|I'll try and narrow down the blah, blah, blah here and get on with it, but being a writer I can't stop, so let me thank a few people who made this possible:
I'd like to thank Fiona Apple. She is my girlfriend and we share a home. She is a songwriter. She is one of the great songwriters, and she taught me something that I'd never really known before: Honest and clear IS possible and good and it makes for better story telling. I think I knew this before I met her but I didn't exactly know how to do it.
While I was writing this script, she was writing songs. I was able to witness the translation into verbs, nouns, and letters that equaled "lines in a song". She taught me about clarity and about something I'd only sort-a-had, which is this thing I've talked about: "Trust the gut."
"Trust the gut" equals quite a many pages. So blame her. Thank you, love.
Q: What about the boy genius, Stanley?
I've always thought that Spielberg did such a great thing with portrayals of kids in his earlier career. The kids in Close Encounters and in E.T.-- they were like the portraits of kids that only Salinger had done. And I remember seeing Anna Pacquin in The Piano and seeing how a kid could be so fascinating and complex, that she could both hold on to her mother and betray her.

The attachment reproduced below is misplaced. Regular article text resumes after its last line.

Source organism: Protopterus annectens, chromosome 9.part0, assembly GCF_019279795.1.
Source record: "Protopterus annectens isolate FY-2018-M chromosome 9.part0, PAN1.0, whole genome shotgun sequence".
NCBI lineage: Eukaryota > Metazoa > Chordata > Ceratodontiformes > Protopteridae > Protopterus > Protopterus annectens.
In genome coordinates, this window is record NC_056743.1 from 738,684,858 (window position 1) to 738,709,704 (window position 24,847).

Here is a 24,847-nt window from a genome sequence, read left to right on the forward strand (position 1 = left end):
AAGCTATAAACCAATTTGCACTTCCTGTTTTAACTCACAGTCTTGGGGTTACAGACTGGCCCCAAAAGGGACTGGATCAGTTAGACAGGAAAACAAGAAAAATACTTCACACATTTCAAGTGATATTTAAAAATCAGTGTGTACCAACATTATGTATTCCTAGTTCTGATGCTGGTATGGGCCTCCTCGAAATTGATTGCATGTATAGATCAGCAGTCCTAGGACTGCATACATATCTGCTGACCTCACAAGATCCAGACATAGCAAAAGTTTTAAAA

Add all that to the psychoanalysis inside me, writing about a kid character while Boogie Nights was coming out and there was all this pressure and observation on me. And feeling like, hey, I wanted this and created it, but I'm far too young and I'm far too fucking juvenile to truly be in this position.
On top of that, I had recently met Fiona and she had told me this story about how, when she first started performing, there was a situation where she really wanted to go to the bathroom, but her managers or whoever made her go out on stage. Here's this nineteen year old girl who was totally feisty and strong as a motherfucker, but also at times, as she would totally regret having to say now, Bambi-ish and beaten up. She wanted to go to the bathroom, but being forced to "grow up", to be a fucking professional, to get out on that stage. And with
Stanley, there's this thing where you really feel like, wow, I'm a genius, but I can barely tie my shoelaces.
Q: How did you decide to make Aimee Mann's songs a kind of character in the
..... Aimee was the person who turned me on to the investigation of who you are
and what your background means to you. And there's this theme that recurs in
her music, and in Fiona's; this idea that being in love is the hardest fucking thing in the world, and you don't want to put yourself through the
tragedy of trying to be in love with me.